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Happy Birthday, Mazi: We Have a Lot of Work Ahead - Message from Denise Gray-Felder

As Mazi celebrates its first year anniversary, CFSC Consortium President Denise Gray-Felder reflects on the work ahead using communication to help reduce poverty.

It has been one year since we launched Mazi during a cold, wintry holiday weekend in the United States.   Since then, we've doubled our readership and received an outpouring of good suggestions and story ideas from our readers.  Thank you for your loyalty and ongoing support.  Please keep the ideas coming and share this issue with a friend or colleague.    We aim to triple, or even quadruple, our readership, and our influence in 2006 and beyond.

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I find myself at this time of year pausing to reflect a bit on how I spend my professional and personal time.  Each year I tell myself: "slow down and enjoy the holidays."  Each year I do not.

My normal work days are spent dashing mentally and literally from one "pressing demand" to another, far too infrequently squeezing in time for analysis and contemplation about how our  work is going, how it might be better and, most importantly, how I might relate more effectively with the people who are the Consortium.  Dialogue"a core component of the communication for social change process"is too often between my computer screen and me.  For me, collective action  means gathering written input from staff and consultants scattered about the globe and trying to make sense of it all.  Monitoring and evaluation of my work is often virtual"and reflection, well, I've already admitted there is limited time for true self-evaluation.

On the better days, I'm on an airplane or train, in a meeting or conducting a training session"all activity-driven work.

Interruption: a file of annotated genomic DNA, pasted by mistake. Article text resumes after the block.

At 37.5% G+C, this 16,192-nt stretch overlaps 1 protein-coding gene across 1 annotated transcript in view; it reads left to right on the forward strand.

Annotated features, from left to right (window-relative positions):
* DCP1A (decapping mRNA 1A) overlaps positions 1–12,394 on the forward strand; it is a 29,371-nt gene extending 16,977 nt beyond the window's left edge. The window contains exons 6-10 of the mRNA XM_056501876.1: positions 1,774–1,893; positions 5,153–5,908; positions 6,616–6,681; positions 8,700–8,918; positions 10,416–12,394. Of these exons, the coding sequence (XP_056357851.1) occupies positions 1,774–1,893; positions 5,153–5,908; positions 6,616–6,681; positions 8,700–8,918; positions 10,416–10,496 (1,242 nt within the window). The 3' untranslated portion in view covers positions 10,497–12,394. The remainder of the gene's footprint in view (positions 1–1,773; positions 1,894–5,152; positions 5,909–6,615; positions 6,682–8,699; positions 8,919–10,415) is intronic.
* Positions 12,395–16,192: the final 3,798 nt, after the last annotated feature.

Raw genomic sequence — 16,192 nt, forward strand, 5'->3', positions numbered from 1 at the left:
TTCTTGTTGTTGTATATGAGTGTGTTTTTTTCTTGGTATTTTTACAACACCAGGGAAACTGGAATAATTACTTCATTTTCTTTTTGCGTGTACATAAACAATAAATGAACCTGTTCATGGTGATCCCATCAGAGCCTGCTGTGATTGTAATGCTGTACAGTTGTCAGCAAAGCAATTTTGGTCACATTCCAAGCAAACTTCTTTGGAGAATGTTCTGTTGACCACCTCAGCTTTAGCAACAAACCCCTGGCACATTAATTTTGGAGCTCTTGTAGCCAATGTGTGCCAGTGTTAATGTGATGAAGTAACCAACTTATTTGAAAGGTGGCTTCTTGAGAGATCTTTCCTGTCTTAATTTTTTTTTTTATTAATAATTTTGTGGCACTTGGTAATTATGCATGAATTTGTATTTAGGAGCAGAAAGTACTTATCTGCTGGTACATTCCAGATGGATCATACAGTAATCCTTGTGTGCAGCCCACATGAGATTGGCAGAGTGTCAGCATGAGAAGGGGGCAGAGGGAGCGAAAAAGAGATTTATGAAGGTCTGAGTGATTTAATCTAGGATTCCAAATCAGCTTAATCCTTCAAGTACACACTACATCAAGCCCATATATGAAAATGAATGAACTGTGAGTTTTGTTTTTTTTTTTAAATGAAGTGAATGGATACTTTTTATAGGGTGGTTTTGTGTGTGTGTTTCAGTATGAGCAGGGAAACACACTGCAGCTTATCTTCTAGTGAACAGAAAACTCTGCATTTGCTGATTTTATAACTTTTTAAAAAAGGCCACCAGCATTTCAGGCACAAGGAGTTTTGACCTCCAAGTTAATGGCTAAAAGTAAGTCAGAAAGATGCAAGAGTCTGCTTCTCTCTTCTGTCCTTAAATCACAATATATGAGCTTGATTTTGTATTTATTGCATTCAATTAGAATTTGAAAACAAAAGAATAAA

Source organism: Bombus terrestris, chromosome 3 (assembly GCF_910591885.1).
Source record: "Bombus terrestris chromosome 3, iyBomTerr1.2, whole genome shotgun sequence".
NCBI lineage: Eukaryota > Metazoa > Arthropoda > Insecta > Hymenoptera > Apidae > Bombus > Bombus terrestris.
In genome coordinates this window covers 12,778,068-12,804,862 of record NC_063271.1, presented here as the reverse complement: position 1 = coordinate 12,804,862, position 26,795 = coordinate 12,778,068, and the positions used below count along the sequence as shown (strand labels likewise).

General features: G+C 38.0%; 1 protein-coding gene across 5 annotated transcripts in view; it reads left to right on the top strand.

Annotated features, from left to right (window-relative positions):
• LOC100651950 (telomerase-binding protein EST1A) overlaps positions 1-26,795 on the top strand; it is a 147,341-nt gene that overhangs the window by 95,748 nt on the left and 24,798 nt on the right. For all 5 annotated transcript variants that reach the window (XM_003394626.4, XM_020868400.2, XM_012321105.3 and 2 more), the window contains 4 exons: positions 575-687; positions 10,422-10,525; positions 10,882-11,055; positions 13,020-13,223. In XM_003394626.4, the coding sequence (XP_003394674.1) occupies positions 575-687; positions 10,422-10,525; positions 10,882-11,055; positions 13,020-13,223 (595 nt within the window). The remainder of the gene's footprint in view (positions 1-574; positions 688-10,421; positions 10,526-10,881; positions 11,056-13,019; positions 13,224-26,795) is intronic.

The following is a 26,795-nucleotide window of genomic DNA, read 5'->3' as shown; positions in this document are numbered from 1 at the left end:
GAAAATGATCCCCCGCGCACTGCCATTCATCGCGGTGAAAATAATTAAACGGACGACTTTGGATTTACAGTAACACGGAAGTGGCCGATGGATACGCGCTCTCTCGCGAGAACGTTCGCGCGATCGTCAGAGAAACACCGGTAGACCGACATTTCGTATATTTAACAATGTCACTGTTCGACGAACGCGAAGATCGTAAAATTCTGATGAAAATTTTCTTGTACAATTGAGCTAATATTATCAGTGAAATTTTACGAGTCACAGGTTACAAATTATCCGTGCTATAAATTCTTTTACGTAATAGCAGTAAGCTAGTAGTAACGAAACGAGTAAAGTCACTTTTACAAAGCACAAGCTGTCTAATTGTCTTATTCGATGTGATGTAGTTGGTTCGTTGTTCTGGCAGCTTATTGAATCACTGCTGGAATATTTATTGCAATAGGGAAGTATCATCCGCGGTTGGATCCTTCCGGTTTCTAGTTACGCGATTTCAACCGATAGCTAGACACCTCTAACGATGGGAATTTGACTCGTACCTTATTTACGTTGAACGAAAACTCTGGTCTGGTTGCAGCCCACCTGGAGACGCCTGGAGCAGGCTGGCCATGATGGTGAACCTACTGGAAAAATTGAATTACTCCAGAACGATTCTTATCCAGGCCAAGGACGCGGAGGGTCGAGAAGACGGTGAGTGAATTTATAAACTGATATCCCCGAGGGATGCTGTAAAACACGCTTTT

When do people like me, like all of us, get off the treadmill of daily work demands? 

Often we stop only when disaster strikes.

This anniversary issue of Mazi deals implicitly and explicitly with three disasters: one a force of nature, Hurricane Katrina, and two that are human-generated disasters, poverty and AIDS.  I'm struck by the similarities of how human beings respond to either type.  Our reactions are phased. 

Initially, we respond with an energetic outburst of help, sympathy and caring.  Next we move to more carefully analyse what happened, why it happened and how it might be prevented.   Then  mild amnesia sets in. By the time most of us reach this phase, we've often moved on emotionally to the next crisis.  We're no longer energetic or passionate about, perhaps not even interested in, the previous crisis.  We forget the details.  We  move on, ignoring the need to reflect on what happened before so that we might learn from it and avoid a repeat performance.  When the next disaster comes"and it always does"we  start the process all over again as if we have no experience handling crises.  And those very people we cared so passionately about in the previous crisis are still in need.

In this issue Dayna Cunningham and James Deane"in dramatically different ways"write about inadequate human responses to disasters; the devastation of hurricanes and the killing effects of improper attention to poverty reduction in the media.  In both cases, better listening could help tremendously.  Both writers point out the need to understand the culture, history, traditions and context in which any communication"including disaster response"occurs.  Both writers won't let us slip into amnesic states or apathy.  And both clearly understand the urgency  today's disasters demand.

It was with a sense of urgency that the Communication for Social Change Consortium was formed, and, a year later, it was that urgency that led us to  launch our first electronic publication.  When we started, virtually no organization was exclusively capturing and sharing learning about communication for social change work and thinking across national boundaries and across disciplines.  Mazi strives to give you back some of the missed time for reflection, contemplation and learning  from others.   We'll continue to search for case stories, examples, illustrations and in-depth interviews with CFSC and communication for development pioneers.   We'll be opportunistic in how we use examples to elucidate, to teach or raise awareness of the CFSC approach and its applicability to most critical social issues.

As we monitor and share  some of the common challenges and successes of CFSC work and thinking in future issues of Mazi, we promise to reflect your passion for meeting the needs of the world's poorest people and to use communication processes in expanded and innovative ways.